Like most people concerned about identity theft, I occasionally gather up any documents with sensitive personal information I’ve accumulated over time and run them through the paper shredder. It’s one of those fun little household rituals that goes a long way toward ensuring our household credit and personal accounts remain out of the hands of nefarious people tempted to dig through the trash.
The reason I bring this up is during our most recent “shredding party,” the Honeybee presented me with a plastic grocery store bag loaded up with an astounding number of nothing but credit card courtesy checks and pre-approved credit card promotions — all junk mail, of course, courtesy of the United States Post Office.
Now I know what your thinking: What is the numerical equivalent of “astounding?” Um, that would be 44. In four months.
I’m not kidding. Here’s a detailed breakdown of all the mail offers we’ve received over that time:
- 2 MasterCard applications affiliated with my college fraternity.
- 2 Discover applications.
- 10 VISA applications affiliated with Southwest airlines.
- 4 American Express gold card applications.
- 13 VISA applications affiliated with Marriott.
- 2 American Express applications.
- 2 VISA applications from Disney.
- 1 VISA application affiliated with the American Auto Association.
- 1 VISA application from Chase.
- 7 credit card courtesy check offers (16 checks in all).
As a visual aid, here’s a photo of all those applications and courtesy checks spread out on my loft floor.
You know, I really wanted to include in the photo all the envelopes, brochures and supporting paperwork that came with a lot of the offers, but I don’t have a wide-angle camera lens. Or a big enough loft for that matter.
Anyway, upon looking at all those credit card offers and promotions I immediately came to two conclusions:
- While shredding pre-approved credit card applications and courtesy checks into confetti before putting them into the trash can virtually eliminate the risk of theft, it can’t prevent a thief from stealing them while they sit in an unguarded mailbox.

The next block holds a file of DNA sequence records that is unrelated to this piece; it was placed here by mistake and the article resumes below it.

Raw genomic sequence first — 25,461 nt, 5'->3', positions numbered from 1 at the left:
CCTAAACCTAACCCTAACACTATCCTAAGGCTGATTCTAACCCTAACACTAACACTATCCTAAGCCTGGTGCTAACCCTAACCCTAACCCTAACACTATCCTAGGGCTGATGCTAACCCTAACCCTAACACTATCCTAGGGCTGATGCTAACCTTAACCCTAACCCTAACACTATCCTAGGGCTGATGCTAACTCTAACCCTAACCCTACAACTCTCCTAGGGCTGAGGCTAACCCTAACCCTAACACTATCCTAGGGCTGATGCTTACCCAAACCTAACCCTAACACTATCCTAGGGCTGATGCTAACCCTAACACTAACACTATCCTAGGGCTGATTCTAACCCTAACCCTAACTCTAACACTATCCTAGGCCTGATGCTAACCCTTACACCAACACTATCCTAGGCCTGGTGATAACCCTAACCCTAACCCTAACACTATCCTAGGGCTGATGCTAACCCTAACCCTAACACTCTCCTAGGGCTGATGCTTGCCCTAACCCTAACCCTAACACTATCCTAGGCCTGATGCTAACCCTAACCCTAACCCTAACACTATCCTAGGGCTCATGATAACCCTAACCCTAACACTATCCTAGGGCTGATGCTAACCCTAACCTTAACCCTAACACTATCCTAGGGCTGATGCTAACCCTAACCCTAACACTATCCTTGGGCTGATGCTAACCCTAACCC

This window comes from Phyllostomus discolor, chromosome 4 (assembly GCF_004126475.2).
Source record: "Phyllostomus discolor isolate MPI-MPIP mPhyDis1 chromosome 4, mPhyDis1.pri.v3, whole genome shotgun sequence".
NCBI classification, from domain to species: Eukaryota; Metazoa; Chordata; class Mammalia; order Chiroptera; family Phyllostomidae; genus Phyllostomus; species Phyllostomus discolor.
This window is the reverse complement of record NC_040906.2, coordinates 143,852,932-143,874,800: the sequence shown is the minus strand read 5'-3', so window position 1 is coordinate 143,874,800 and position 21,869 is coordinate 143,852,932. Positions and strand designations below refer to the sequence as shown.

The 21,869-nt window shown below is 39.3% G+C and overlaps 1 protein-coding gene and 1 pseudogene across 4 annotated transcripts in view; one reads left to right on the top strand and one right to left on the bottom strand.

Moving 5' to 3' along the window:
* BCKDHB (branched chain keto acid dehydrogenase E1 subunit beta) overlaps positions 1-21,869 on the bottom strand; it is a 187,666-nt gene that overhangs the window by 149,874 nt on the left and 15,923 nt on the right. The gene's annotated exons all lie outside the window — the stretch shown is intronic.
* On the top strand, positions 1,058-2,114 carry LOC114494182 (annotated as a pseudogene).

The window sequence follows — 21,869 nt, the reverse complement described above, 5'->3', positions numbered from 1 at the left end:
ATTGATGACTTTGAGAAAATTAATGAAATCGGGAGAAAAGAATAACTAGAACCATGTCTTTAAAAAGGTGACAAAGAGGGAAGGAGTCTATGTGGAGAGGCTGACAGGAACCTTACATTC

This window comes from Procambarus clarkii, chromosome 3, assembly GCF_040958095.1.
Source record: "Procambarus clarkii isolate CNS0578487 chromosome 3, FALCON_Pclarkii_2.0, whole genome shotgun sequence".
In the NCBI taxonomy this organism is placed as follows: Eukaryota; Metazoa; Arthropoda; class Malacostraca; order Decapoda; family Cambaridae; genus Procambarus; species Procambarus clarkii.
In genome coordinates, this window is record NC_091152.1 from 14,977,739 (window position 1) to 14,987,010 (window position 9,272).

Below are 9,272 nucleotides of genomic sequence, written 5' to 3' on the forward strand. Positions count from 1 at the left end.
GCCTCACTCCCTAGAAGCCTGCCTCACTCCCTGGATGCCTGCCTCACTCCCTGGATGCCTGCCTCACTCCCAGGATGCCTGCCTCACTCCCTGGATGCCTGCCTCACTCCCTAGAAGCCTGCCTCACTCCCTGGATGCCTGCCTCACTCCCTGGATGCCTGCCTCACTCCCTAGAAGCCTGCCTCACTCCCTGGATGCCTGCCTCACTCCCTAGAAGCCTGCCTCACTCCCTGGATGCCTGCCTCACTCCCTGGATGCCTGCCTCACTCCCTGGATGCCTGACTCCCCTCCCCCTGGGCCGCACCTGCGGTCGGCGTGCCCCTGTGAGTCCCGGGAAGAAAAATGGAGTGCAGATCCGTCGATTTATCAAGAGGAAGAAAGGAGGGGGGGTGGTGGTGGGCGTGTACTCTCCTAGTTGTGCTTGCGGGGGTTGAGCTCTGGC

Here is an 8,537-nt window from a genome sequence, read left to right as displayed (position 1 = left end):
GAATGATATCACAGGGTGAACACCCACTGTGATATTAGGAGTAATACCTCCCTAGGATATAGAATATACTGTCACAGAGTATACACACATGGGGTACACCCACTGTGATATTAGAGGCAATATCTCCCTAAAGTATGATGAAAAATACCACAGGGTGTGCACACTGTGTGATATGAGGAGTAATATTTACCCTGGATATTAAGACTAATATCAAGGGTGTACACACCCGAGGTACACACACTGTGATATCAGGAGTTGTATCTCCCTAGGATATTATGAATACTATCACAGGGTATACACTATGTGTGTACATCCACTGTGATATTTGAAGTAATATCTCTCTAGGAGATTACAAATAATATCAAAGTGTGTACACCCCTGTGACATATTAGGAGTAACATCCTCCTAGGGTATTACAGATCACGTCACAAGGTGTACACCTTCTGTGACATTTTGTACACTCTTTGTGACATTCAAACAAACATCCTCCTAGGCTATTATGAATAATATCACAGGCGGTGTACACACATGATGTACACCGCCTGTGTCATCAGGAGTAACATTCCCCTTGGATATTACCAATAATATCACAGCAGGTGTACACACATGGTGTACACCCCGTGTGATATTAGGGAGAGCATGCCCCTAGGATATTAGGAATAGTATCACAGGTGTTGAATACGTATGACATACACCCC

- Forget plastic grocery bags. If I don’t get this junk mail issue under control now I’m going to have to start investing in potato sacks, because the day won’t be far off when I’m going to need them to store all these unsolicited credit card offers.
With that in mind I figured it’s better to be safe than sorry, and just stop their delivery altogether. So I did.
Regaining Control of My Mailbox
Thankfully, the entire credit card offer opt-out process turned out to be, well, small potatoes. It was no trouble at all and, if I can do it, you can do it too.
To stop receiving credit card courtesy checks:
- Simply call your credit card company — I used the number on the back of my card — and ask them to stop mailing them to you. It’s as simple as that! In my case, the credit card company said it may take up to 30 days before the request becomes fully effective.
To keep those pre-approved credit card applications from clogging your mailbox:
- Go to OptOutPreScreen.com and make your request online. You can choose to opt out for five years — or even permanently. If you choose the latter, however, you will need to print and mail an additional permanent opt-out election form. I went with the five-year option. In this case, though, I was advised that it could take “several months” before I finally see the last of the credit card mail offers. Still, that’s fine with me!
Finally, for those of you interested in stopping all of your junk mail, good luck! However, a good place to start might be a website called Catalog Choice. Folks who sign up for a free account there can opt-out of selected junk mailings including catalogs, phone books, coupon books and other unwanted postal flotsam and jetsam.
Does it really work? To be honest, I’m not sure, but Catalog Choice claims to have helped 1.3 million people avoid over 20 million pieces of junk mail.
I bet the potato sack industry isn’t too happy about that.
Photo Credit: erix!